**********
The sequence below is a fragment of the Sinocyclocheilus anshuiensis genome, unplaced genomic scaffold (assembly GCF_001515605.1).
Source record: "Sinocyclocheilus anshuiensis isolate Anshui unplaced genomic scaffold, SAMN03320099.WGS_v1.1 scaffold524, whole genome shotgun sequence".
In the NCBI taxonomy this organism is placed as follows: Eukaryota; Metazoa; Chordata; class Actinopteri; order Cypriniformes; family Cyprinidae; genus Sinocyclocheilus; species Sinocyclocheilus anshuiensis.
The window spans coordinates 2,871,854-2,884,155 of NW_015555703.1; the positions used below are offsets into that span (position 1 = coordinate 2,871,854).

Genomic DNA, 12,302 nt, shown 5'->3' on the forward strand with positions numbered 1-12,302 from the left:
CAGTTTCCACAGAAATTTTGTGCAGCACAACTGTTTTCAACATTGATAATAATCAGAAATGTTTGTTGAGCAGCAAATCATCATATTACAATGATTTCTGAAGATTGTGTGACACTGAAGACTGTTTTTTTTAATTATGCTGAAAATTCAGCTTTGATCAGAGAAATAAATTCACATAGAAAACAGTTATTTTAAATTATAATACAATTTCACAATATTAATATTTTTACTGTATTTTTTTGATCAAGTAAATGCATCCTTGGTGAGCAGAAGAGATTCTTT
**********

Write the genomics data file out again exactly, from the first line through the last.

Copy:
The sequence below is a fragment of the Sinocyclocheilus anshuiensis genome, unplaced genomic scaffold (assembly GCF_001515605.1).
Source record: "Sinocyclocheilus anshuiensis isolate Anshui unplaced genomic scaffold, SAMN03320099.WGS_v1.1 scaffold524, whole genome shotgun sequence".
In the NCBI taxonomy this organism is placed as follows: Eukaryota; Metazoa; Chordata; class Actinopteri; order Cypriniformes; family Cyprinidae; genus Sinocyclocheilus; species Sinocyclocheilus anshuiensis.
The window spans coordinates 2,871,854-2,884,155 of NW_015555703.1; the positions used below are offsets into that span (position 1 = coordinate 2,871,854).

Genomic DNA, 12,302 nt, shown 5'->3' on the forward strand with positions numbered 1-12,302 from the left:
CAGTTTCCACAGAAATTTTGTGCAGCACAACTGTTTTCAACATTGATAATAATCAGAAATGTTTGTTGAGCAGCAAATCATCATATTACAATGATTTCTGAAGATTGTGTGACACTGAAGACTGTTTTTTTTAATTATGCTGAAAATTCAGCTTTGATCAGAGAAATAAATTCACATAGAAAACAGTTATTTTAAATTATAATACAATTTCACAATATTAATATTTTTACTGTATTTTTTTGATCAAGTAAATGCATCCTTGGTGAGCAGAAGAGATTCTTT